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Insight Theatre examines racism in the university in ‘Spinning Into Butter’

Cast members of Insight Theatre Company's production of "Spinning Into Butter."
(Courtesy of Insight Theatre Company)

In line with its mission to “reveal the complexity of the human spirit,” Insight Theatre Company concludes its season with “Spinning Into Butter,” a performance exploring blatant and latent racism in university culture.

Set on the fictional Belmont College in Vermont, the play follows the liberal dean of students as she investigates racist notes sent to one of the school’s few students of color. The investigation prompts the dean—Sarah Daniels, played at Insight by Jenni Ryan—and the school as a whole to confront their personal experiences and ideas about race.

The story of “Spinning Into Butter” is drawn in part from playwright Rebecca Gilman’s personal experience, said director Trish Brown. A similar problem arose at Middlebury College—a small, liberal arts university in northern Vermont—when Gilman was a student there.

The play’s ties to real experiences make the words and deeds of the characters slightly uncomfortable to perform, the actors said. Sarah Daniels, the play’s primary character, has to come to grips with her own, secret prejudices in the middle of the investigation, and old, suppressed biases come bubbling up.

“She views herself as someone who wants to do the right thing,” said Ryan of her character. “She wants to help people, she wants to be a good person, and she is faced with learning and accepting some things about herself that we would not necessarily characterize as good or right.

“There are some ugly things that come out of Sarah’s mouth,” however, “and it was very hard at first to separate myself from that.”

John Contini’s character Burton Strauss, dean of the humanities at Belmont, is Sarah’s primary antagonist. “He’s a bit on the pompous side,” Contini said. “He finds a few things out about himself that he wasn’t aware of during the course of the play.”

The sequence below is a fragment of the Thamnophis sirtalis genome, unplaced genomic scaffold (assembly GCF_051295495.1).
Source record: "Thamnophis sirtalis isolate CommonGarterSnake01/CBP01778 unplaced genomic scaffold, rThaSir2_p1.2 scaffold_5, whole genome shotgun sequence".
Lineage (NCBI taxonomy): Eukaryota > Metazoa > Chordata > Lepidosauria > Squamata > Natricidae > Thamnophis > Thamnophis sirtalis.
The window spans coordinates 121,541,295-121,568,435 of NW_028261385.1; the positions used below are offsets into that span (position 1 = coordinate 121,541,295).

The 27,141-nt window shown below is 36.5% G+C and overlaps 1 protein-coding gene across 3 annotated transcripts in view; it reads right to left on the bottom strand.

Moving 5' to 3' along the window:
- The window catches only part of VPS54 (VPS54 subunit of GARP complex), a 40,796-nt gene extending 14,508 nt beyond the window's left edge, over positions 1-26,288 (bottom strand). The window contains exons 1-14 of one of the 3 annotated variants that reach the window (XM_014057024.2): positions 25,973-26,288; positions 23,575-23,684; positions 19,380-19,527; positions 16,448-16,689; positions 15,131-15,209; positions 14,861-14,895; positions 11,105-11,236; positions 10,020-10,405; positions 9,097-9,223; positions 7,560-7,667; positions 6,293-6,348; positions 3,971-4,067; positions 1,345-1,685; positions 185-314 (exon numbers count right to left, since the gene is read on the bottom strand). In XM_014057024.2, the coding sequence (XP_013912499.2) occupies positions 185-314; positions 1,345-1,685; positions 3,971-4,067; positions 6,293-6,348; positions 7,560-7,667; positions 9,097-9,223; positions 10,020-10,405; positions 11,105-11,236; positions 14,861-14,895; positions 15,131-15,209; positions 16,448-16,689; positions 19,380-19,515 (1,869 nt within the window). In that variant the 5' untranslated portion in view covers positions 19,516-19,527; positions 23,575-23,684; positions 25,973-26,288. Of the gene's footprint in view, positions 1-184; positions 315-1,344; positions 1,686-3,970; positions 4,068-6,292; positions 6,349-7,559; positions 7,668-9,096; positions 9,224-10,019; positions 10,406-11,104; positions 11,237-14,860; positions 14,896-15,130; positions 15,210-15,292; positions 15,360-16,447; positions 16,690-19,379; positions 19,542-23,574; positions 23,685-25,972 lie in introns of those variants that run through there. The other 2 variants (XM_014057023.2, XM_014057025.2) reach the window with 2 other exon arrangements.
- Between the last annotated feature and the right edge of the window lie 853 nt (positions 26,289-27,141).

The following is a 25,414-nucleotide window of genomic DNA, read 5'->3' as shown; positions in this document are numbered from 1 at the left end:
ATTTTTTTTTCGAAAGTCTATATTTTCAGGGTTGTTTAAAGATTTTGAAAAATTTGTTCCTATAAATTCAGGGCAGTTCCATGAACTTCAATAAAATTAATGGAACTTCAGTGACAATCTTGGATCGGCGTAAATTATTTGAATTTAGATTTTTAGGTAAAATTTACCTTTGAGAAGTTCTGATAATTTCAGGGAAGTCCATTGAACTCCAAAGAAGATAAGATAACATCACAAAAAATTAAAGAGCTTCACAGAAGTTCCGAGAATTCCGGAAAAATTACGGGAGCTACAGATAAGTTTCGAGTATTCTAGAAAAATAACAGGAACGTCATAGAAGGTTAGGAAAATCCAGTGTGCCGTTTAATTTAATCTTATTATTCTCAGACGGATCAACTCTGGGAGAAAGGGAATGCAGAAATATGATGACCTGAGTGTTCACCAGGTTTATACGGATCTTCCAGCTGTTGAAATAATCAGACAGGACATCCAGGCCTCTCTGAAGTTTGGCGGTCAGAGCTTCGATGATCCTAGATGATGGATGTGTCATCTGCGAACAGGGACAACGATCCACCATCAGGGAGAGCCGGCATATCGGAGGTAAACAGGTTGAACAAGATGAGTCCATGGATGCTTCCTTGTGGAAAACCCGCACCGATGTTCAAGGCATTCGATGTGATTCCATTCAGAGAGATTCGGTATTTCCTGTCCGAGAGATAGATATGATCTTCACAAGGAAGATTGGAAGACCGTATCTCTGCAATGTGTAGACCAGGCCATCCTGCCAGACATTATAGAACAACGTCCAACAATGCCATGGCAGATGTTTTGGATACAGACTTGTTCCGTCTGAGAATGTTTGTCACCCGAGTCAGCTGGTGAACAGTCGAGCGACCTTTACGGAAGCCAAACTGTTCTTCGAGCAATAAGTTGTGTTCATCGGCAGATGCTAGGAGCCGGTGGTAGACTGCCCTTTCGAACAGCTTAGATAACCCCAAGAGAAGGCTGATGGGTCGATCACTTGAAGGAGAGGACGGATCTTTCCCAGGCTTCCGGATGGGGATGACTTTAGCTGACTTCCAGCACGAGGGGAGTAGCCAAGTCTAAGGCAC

Simon, a black student targeted for harassment, is another crucial character. Simon is never seen on stage—a curious convention, Brown said, chosen to represent our inability to understand anyone’s personal experiences without ever interacting with the person themselves. The administrators so upset at Simon’s harassment, for example, never physically interact with him over the course of the play.

Though the play focuses on serious and nuanced questions of identity and racial bias, Brown says that the production is meant to open a dialogue about all kinds of prejudice: ageism, gender bias, classism. Insight’s performance of “Spinning Into Butter” will feature talk-back sessions after Sunday matinees in which the audience can also address the tough questions the play elicits.

“It doesn’t end in disaster. It ends with…looking into the future to make ourselves better,” Ryan said. “It’s very personal, and I think it’s worth thinking about—how we feel about each other in this world.”

Insight Theatre Company presents Rebecca Gilman's "Spinning Into Butter"

  • August 27, 28, 29 and September 4, 5, 10, and 11, 2015 - 8:00 p.m.
  • August 30 and September 6 and 13, 2015 - 2:00 p.m.
  • Nerinx Hall's Heagney Theatre, 530 East Lockwood Ave., Webster Groves, MO 63119

Cityscape is produced by Mary Edwards and Alex Heuer.The show is sponsored in part by the Missouri Arts Council, the Regional Arts Commission, and theArtsand Education Council of Greater St. Louis.